This coffee is rich but sweet which is a very effective combination for the French press. Rising Sun roast a little at a time instead of roasting in bulk which is a big plus as well. This is one of the nicest Brazilian roasts that you will find on the market and will perfectly complement your French pot.
Check our dedicated article if you want to know more about peaberry coffee.
If you are someone who likes to try new things, you should definitely try a lighter roast, against the general trend. You will love it. I only included here medium roasts. If you have a sensitive stomach though, stick to darker roasted beans, they are less irritant for your stomach. If your stomach is fine, try transitioning to light roasts.
It takes a bit to get used to a light roast. You need a week or so to get used to the new taste, but it's totally worth the transition time. Lighter roasts carry more of the natural bean aroma and flavor. Some describe it as earthy. I love this flavor, and the African beans are the best when they are lightly roasted.
Take your time to discover how a coffee with caramel and sweet tones compares to a coffee bean with earthly qualities. Lighter roasts carry more of the bean's character into the cup.
Many people choose for their French press, a Brazilian coffee or an African one. These are totally different directions, and they show the versatility of the French press brewing method.
If you go with a Brazilian coffee, look for a medium dark coffee, similar to a traditional espresso blend.
On the other hand, if you go with an African bean, you will get more acidity, but less body. This will taste a little closer to a drip coffee. If you blend the two, you will get the perfect combination. But you can still get a single origin like the White Eagle - Toraja Sulawesi which has both ample body, and a little acidity.
And I like finer grinds for brewing my French pot coffee. Everybody is different and has different tastes. Take a look at my French press brewing tutorial if you want some great tips.
It will take some trial and error to find the perfect coffee and combination for your French pot. A good idea is to buy coffee bean samples to taste coffee from a region that you haven’t tried before, instead of buying a whole bag only to realize that you don’t like that sort of coffee! I wish you luck in your French press coffee tasting journey.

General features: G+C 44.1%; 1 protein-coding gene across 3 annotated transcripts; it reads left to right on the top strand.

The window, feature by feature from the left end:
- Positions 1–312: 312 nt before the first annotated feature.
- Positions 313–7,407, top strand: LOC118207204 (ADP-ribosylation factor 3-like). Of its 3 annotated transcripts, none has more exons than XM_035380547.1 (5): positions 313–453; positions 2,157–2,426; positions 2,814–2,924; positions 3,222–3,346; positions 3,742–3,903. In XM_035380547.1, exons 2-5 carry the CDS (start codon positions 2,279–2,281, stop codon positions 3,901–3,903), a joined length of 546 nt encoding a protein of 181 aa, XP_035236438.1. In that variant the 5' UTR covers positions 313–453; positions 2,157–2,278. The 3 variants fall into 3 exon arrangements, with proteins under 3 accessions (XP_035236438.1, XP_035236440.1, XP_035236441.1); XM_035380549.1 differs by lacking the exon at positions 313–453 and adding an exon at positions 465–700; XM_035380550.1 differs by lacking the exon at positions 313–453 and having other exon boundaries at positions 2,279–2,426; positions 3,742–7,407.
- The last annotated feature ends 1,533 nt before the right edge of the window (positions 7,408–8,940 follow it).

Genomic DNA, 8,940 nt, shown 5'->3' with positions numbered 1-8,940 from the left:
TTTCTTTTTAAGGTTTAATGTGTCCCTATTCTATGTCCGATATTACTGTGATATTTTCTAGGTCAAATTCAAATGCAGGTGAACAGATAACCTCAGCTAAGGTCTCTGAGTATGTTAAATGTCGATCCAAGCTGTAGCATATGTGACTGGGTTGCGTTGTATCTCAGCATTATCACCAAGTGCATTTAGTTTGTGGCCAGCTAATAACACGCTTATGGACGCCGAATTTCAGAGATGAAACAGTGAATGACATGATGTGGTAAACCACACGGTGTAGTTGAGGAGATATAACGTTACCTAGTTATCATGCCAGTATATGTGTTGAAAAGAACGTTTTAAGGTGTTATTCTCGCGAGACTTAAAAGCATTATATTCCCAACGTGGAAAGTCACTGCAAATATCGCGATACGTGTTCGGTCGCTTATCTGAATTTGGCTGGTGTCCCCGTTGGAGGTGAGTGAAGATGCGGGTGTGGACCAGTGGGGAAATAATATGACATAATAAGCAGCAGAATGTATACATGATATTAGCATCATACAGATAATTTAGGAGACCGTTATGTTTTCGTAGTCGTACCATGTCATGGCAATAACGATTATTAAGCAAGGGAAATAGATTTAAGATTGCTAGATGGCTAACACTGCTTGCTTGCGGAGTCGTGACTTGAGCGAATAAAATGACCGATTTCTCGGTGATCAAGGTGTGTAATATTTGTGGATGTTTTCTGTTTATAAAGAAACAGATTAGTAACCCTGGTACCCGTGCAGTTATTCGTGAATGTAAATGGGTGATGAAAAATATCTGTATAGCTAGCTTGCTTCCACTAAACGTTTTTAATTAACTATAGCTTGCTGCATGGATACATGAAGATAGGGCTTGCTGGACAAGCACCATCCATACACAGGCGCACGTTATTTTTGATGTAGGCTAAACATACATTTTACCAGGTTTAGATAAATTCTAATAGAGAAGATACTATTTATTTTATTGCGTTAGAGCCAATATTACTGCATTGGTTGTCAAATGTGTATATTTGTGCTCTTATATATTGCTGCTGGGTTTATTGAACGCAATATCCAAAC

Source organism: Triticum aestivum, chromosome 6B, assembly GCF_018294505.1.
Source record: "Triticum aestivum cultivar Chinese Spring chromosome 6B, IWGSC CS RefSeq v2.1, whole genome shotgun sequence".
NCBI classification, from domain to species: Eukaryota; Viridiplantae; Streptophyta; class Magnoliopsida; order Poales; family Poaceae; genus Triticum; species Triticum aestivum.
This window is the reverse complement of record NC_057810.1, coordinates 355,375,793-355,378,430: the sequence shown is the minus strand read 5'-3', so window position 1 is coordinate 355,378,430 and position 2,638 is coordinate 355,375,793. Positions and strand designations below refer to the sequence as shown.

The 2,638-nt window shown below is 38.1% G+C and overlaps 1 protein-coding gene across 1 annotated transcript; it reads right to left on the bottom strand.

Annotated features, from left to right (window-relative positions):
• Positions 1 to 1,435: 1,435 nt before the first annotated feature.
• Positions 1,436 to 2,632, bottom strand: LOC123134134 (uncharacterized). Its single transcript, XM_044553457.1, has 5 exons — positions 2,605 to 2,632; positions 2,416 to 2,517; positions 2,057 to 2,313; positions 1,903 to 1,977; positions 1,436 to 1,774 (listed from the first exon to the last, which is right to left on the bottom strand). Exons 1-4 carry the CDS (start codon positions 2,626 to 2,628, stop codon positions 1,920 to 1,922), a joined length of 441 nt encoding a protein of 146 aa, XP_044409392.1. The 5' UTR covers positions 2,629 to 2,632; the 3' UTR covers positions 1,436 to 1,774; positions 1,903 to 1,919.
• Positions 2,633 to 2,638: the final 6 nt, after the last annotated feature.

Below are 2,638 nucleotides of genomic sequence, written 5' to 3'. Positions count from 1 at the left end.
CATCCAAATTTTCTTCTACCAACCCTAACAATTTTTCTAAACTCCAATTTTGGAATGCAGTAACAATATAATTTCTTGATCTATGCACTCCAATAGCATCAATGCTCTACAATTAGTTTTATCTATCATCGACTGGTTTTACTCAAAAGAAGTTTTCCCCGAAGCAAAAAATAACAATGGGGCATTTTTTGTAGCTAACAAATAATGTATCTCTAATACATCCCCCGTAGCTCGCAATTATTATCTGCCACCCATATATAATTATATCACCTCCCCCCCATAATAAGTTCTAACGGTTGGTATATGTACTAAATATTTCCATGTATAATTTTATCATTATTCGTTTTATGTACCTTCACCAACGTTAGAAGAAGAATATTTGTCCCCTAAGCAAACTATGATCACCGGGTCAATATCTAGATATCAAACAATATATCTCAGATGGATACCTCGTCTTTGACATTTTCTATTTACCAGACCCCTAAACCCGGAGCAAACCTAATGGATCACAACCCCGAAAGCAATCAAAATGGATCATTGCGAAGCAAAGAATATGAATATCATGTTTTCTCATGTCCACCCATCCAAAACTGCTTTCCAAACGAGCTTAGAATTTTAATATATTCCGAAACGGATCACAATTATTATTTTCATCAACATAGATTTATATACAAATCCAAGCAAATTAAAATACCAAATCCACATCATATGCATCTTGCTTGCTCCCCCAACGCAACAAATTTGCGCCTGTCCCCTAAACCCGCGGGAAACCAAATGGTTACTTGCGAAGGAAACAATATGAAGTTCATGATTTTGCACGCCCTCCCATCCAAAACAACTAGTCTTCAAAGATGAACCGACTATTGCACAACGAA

One more thing before I point you to some beans. As I suggested before, try blending your own. This is the one thing that can take your coffee to a new level. Blending has a bad connotation because you as a buyer, don't know what coffee is in the blend. However, when you blend, you have full control over what's going in the blend.
Colombia JO, Medium Roast – Jo Coffee
The next coffee I feel would be best for the French press is the Columbian roast from Jo Coffee. Colombia is also famous, like many of its South American neighbors, for a darker tasting coffee. Again, I chose a medium roasted Colombian coffee because the French pot naturally brings out fuller, more robust flavors in coffee and so a dark origin medium roast is perfect for the French press.
Jo Coffee roasts in small quantities and not in large batches.
A big plus as well is that their coffee is all organic. I don’t only buy organic coffee, but I am always happy when I see one.
Buying fair-trade is a great choice. It ensures sustainability for small farmers. You can be sure that the coffee, the land, and the workers were all treated properly throughout the coffee making process.
A Note on the Quality of your French Press.
You press pot is going to make a huge difference in your brewing. The typical glass French press is fine, but the problem is that its insulation is not that great and it loses temperature very fast. Lighter roasts need higher temperatures for perfect extraction, so an insulated French press is the best.
You can take a look at our Stainless Steel French Press review article, where we compare the best stainless steel press pots on the market.
Here is a video that shows the basics of French press brewing. This is the technique proposed by the mainstream coffee culture.